The question whether digital technology takes us away from our bodies or whether it allows us a different interaction with them can be seen as another form of nihilism but of a  different kind than the Platonic/Christian one Nietzsche was fighting against. It could be that there is a new kind of affirmation of the body because we are able to better understand what is going on with it even at the nano level on the basis of digital technology. This new kind of nihilism is related to the fact that our capacity to manipulate digitally our bodies does not provide us with the ethical thinking necessary to manage this capacity to transform ourselves, which also means the very Nietzschean idea of playing with nature not “going back to it” following Rousseau (Nietzsche, 1999, 150). The experience of our groundless existence does not arise out of this or of any other technology but is something that characterizes human life as such. Being human is an experiment. According to the theologian Karl Rahner we are our own designers: “homo faber sui ipsius,” which includes now more and more the possibility of designing our body at very early stages and on fundamental (genetic) levels. Facing the moralist who says that humans should not do everything they can, and the sceptic who does not trust that we will freely give up what we can, Rahner points to the ethical limit of “what does not work” under the very factual worldly conditions (Rahner 1966, p. 59) that would  eventually mean our self-annihilation (Capurro, 2002).

The hermeneutics of the Internet is paradoxical insofar as it is this technology itself that makes possible a critical appraisal of a “strong” hermeneutic subject while at the same time such appraisal allows possible strong informational codes as clearly foreseen by Lawrence Lessig (1999). A second-order hermeneutics, if I may call it in this manner, allows us to observe the use of this code ‘weak/strong’ for instance at the level of local and global information policies as well as with regard to the Web 2.0 technologies such as wikis, blogs or Second Life, the  hybridization of the Internet with the human body and with regard to all kind of artificial tools in the field of, say, robotics and bionics. Wikipedia is an example for global and comprehensive cooperation which means a weakening of the role of the author and a strengthening of community work. Blogs weaken the hierarchic structures of classic journalism. Second Life offers a kind of digital stage where people can play different roles from ‘real life.’ Of course, in many cases, there is the danger of blocking social processes. E-mail is a classic example of a bottom-up weak digital technology that can be used strategically to question political power structures. But it can also be used for the distribution of viruses. A weaker privacy can lead to situations and structures of political surveillance no less than to new forms of social contact. Weaker norms of intellectual property might allow a more broad and free distribution and use of knowledge particularly in societies or social groups that do not have access the economic power to pay such sources. But it can also lead to a situation that is untenable for individuals and enterprises that live from the protection of their intellectual creativity. Today’s information society that wants to make accessible all kind of knowledge to everybody all the time is paradoxically largely based on enterprises such as Google or Microsoft whose programs remain secret. The question of secrecy is vital for any information society and it is more fundamental than, or, at least, as crucial as, the question of privacy (Capurro & Capurro, 2007). The question of concealing and un-concealing information in the digital age is a key issue of digital hermeneutics.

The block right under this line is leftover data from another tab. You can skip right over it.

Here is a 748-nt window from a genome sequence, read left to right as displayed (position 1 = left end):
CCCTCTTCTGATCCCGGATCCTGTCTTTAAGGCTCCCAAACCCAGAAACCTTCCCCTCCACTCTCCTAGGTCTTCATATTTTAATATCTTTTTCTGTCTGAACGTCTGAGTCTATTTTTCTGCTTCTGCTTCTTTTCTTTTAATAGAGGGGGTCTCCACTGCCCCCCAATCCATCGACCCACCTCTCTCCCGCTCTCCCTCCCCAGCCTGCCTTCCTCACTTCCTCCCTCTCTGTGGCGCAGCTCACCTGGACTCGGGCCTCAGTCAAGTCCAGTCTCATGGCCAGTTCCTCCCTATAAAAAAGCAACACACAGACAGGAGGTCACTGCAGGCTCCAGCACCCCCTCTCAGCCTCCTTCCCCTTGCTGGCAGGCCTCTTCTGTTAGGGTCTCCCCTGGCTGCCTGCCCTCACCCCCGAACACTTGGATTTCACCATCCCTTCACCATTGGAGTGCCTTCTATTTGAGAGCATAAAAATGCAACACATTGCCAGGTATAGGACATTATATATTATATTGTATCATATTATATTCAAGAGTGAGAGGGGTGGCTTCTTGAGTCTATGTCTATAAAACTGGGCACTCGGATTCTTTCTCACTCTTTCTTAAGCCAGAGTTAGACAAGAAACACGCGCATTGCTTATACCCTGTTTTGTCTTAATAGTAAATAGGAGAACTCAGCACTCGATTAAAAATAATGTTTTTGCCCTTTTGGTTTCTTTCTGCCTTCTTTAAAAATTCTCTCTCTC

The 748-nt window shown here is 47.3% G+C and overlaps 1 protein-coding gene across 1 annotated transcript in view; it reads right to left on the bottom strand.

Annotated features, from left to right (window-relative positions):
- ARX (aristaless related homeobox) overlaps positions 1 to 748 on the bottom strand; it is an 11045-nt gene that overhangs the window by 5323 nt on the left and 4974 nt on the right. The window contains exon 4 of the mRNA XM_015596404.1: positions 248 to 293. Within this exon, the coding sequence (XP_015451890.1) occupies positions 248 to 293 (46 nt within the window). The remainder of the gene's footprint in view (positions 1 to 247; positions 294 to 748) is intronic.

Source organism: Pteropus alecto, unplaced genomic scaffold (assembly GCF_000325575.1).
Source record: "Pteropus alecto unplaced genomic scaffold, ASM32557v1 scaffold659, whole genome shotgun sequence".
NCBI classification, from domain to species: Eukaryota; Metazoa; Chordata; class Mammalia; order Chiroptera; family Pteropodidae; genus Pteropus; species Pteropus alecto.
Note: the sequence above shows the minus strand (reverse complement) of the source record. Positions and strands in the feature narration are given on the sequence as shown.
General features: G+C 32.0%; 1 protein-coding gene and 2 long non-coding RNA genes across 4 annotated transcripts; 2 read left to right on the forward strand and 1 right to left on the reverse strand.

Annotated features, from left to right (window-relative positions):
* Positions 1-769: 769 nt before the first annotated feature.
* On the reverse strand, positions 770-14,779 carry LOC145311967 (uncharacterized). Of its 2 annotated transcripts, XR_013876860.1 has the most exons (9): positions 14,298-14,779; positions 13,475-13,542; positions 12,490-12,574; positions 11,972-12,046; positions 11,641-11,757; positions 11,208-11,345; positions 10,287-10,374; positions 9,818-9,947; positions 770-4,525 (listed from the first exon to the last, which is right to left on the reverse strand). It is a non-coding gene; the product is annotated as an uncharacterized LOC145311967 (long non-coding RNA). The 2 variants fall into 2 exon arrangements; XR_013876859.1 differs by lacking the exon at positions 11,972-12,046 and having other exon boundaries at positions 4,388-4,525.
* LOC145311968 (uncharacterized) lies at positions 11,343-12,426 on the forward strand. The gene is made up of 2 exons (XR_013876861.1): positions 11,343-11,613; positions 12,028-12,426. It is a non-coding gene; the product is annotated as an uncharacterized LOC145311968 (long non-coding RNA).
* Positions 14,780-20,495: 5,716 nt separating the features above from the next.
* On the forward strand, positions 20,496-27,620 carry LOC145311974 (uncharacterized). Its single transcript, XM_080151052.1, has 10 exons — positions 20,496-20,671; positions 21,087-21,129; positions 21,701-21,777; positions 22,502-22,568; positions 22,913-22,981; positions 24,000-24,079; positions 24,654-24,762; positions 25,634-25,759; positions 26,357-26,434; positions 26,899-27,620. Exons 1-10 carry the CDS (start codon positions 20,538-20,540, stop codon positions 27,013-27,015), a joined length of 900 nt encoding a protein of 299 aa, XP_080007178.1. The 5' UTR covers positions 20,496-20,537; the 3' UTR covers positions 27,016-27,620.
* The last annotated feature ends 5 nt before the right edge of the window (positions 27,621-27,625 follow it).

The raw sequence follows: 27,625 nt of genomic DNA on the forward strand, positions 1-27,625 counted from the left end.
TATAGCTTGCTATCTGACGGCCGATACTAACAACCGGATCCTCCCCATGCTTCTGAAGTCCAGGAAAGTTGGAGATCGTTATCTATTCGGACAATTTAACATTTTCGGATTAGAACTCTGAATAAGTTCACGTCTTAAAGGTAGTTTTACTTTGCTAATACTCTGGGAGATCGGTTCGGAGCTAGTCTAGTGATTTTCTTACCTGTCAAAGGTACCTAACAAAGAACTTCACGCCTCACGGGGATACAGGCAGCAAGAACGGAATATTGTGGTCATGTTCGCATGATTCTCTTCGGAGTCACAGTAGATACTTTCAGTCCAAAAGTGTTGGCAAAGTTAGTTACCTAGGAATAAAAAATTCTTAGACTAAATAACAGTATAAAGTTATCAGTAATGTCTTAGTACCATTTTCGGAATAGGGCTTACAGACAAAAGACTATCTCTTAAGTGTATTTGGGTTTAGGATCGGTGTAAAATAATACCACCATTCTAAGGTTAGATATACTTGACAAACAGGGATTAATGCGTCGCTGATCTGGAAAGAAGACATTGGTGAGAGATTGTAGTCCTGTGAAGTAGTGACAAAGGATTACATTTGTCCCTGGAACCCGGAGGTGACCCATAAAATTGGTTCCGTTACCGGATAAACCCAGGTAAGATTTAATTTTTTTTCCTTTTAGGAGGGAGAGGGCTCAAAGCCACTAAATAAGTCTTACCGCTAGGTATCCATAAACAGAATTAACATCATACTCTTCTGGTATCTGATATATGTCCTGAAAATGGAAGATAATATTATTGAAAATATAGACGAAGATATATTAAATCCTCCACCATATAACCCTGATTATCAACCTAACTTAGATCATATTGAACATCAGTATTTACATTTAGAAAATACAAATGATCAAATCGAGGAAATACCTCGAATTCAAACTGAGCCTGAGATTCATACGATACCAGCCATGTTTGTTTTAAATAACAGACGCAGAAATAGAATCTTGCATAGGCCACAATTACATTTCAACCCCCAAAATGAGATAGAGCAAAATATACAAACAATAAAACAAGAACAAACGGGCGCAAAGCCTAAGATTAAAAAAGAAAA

Digital hermeneutics has a double-bind with regard to the linguistic and the mathematical  code. It aims at translating and interpreting logos and arithmos within the human realm but it is not  restricted to this sphere. I also deals with the digital interpretation and construction of natural processes. And vice versa: the horizon of the digital is not the possible only one for un-veiling reality – including human existence as well as nature – or the “truth” of Being in Heideggerian terms. I am questioning anti-technological humanism as well as digital metaphysics. I believe that we live in an age in which the sense of Being is widely interpreted from a digital perspective as the ‘Zeitgeist’ of post-industrial societies. From this perspective I also question what one could call a digital humanism that would look for the limits of the digital within the realm of the human. The reason for this is that digital technology allows a desubjectivation of human processes of interpretation without being necessarily opposed to them.  This means a dehumanization of hermeneutics as far as, for instance, biological processes can be seen as processes of interaction and communication based on the genetic code that can be itself object of human manipulation.

Digital hermeneutics observes how the digital code is being interpreted and implemented (or not) in the globalized societies of the twenty-first century. It deals with all processes related with the digital network at the social level, autonomous systems of interpretation, communication and interaction (robotics) as well as all kind of hybrid biological systems (bionics) and digital manipulation at the nano level. This broad spectrum of phenomena can be restricted, for practical purposes, to the study of social systems of interpretration and social construction of meaning based on the Internet or on what we now call Web 2.0. The hermeneutic circle as a key metaphor of philosophic hermeneutics should be re-interpreted as a hermeneutic network. This leads to a change of another core idea of hermeneutics, namely the Gadamerian  “fusion of horizons” (Gadamer 1975, p. 284). It is not only a “fusion” but a “linking” that characterizes the relationship between the messengers of the digital network that need to call each other through what system theory calls the “meaning offer.” In this regard, digital hermeneutics transcends the classical task of hermeneutics as a theory  of interpretation und discovers its own hidden dimension as a theory of messages or angeletics (Capurro 2003b). There is no  interpretation without a “meaning offer.” Hermes is not just the interpreter of heavenly messages but the gods’ messenger as well. Of course, digital angeletics does not address comprehensively the complex phenomenon of messages and messengers that pervades human history as well as natural processes.